Bazaine's remains were interred on 24 September 1888 in the Madrid's San Justo Cemetery.[26] An official funeral was celebrated in the presence of the Minister of War, Spanish marshals including Marshal Campos, one of his brothers, and his sons.[25][26] Bazaine's sword and epaulettes rested on his coffin, instead of floral emblems.[26]

The officiating priest was a relative of his wife.

Bazaine's daughter (Eugenie Bazaine), returned from Mexico back to Sapin on 20 January 1900 an orphan,[27] after the subsequent death of her mother who had been taken to hospital with a serious illness on 26 December 1899.[6]

ReputationEdit

Harsh criticism featured in French newspapers upon Bazaine's death "Let his corpse be flung in to the first ditch. As for his memory, it is nailed forever to the pillory".[26][28] German papers refer to Bazaine kindly and repeated that he was wronged by his own people.[26]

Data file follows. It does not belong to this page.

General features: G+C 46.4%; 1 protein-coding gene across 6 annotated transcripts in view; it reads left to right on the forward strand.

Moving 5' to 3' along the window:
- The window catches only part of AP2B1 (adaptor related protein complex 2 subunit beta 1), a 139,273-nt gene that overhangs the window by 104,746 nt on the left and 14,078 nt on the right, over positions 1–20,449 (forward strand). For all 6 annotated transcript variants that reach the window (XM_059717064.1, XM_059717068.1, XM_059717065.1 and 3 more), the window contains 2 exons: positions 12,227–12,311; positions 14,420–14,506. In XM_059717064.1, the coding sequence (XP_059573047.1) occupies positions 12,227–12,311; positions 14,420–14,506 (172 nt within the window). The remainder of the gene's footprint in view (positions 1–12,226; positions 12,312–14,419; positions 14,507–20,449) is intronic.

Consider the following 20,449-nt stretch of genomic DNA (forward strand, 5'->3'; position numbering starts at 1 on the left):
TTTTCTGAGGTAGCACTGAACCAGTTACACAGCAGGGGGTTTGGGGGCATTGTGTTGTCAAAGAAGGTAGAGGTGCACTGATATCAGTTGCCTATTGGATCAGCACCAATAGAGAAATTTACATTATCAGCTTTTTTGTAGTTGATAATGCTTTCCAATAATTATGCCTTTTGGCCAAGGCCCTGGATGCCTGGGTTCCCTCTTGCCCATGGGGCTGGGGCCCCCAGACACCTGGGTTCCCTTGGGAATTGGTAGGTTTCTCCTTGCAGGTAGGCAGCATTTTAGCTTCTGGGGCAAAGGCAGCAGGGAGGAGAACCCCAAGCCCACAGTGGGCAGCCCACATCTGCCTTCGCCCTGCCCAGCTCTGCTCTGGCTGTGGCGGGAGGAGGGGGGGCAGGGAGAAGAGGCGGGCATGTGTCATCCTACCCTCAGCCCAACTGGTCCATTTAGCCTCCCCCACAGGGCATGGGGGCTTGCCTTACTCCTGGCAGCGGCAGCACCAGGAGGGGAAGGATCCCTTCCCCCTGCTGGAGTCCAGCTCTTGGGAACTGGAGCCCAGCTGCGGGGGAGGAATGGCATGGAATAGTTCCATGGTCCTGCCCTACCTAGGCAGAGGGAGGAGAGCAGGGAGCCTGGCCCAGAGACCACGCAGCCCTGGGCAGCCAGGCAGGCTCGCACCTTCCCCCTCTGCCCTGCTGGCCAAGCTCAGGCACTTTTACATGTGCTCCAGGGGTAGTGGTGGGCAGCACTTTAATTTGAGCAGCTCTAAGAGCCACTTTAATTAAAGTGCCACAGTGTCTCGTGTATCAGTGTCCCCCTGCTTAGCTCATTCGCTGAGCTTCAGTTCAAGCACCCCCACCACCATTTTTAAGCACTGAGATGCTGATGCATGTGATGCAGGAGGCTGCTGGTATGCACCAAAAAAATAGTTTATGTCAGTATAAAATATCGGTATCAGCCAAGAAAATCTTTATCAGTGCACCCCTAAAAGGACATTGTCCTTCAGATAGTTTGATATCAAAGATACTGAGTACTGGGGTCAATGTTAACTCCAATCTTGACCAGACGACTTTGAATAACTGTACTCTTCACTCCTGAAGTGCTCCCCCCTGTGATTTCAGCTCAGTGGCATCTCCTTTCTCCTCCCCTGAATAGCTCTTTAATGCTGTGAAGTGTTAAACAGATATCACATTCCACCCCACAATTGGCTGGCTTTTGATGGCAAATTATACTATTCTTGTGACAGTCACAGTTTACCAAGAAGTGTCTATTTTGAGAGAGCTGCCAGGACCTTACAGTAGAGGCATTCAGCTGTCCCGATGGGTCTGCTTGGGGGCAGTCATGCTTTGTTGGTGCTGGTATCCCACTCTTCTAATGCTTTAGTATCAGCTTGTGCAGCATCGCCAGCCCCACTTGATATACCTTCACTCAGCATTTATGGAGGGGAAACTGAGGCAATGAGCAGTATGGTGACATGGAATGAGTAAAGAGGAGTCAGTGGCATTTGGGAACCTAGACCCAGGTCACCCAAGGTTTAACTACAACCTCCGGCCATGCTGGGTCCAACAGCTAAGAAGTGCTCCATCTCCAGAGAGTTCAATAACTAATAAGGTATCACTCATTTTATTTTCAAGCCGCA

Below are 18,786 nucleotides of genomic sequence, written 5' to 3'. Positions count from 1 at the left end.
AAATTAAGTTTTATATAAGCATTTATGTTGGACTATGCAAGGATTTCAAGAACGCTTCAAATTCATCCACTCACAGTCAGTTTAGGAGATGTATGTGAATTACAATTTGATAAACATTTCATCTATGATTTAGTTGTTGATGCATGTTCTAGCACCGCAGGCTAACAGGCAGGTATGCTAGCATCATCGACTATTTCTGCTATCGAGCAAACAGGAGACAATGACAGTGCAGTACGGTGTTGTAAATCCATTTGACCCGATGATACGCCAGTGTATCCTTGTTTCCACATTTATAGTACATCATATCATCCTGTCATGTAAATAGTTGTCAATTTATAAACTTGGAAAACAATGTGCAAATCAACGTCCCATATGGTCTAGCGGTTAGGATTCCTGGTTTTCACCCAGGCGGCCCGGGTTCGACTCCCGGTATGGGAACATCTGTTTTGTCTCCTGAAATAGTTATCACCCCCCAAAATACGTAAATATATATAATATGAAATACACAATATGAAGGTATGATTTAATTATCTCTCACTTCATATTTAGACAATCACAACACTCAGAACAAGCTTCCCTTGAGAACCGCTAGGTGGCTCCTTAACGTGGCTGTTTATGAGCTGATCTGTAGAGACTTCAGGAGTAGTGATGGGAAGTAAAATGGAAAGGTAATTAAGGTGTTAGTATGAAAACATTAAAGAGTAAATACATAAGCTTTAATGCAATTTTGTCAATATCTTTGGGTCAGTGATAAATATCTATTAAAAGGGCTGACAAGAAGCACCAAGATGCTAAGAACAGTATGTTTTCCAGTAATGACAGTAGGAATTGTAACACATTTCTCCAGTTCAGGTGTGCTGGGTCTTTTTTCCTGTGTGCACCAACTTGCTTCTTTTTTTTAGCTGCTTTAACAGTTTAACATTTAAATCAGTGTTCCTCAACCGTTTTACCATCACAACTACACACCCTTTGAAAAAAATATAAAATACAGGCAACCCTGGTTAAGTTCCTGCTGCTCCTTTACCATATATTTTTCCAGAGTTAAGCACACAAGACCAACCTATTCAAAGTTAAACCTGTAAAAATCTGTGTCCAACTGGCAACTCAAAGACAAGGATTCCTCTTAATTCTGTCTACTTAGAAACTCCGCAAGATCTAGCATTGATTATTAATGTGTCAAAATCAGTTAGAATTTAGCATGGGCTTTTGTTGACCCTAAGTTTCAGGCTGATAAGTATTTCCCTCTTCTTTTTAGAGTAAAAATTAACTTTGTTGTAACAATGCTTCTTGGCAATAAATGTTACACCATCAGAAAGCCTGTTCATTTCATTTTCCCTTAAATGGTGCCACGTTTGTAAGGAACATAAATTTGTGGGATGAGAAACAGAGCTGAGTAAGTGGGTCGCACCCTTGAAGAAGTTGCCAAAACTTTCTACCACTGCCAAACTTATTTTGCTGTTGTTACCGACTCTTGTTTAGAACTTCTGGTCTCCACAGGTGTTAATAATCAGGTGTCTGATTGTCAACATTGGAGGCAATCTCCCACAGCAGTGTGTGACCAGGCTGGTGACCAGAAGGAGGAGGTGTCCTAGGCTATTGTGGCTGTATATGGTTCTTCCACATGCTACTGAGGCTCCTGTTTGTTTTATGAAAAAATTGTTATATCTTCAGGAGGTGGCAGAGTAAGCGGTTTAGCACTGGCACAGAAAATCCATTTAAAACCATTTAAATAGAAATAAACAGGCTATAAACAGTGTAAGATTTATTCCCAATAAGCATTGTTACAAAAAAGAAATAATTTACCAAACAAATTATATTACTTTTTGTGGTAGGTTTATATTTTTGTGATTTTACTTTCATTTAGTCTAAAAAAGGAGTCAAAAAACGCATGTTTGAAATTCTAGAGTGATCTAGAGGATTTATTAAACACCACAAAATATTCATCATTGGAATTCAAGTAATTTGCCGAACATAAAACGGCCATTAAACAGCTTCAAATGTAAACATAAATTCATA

On 7 July 1911, the Mister of Justice received a petition from Bazaine's son Alfonse Bazaine asking for the rehabilitation of his father. In commenting on the application the Correspodencia Militar, the organ if the Spanish War Office, said:-

"Many persons believe that the unfortunate Marshal was the victim of a fatality or a mistake of judgment, and many articles and books have been printed in his defense, and now, at length, a worthy Spanish officer, son of Marshal Bazaine, has addressed to the Minister of Justice of the French Republic a request, based on the terms of the law of 1895, for the revision of judgment of the court-martial of Trianon which convicted his late father. It is quite possible, indeed certain, that the position of Alphonse Bazaine will revive in France as well as abroad a passionate controversy as to the guilt or innocence of the Marshal."[29]

In the same year as Bazaine's death, Count d'Herrison published an account[30] in defence of the Bazaine's decisions during the Franco-Prussian war, which casting doubt upon the characters and motivations of witnesses whose testimonies were key to the court's findings that Bazaine was guilty of treason. Between 1904 and 1912, the French Court of Appeal lawyer Élie Peyron published several works in Bazaine's defence.[31][32][33]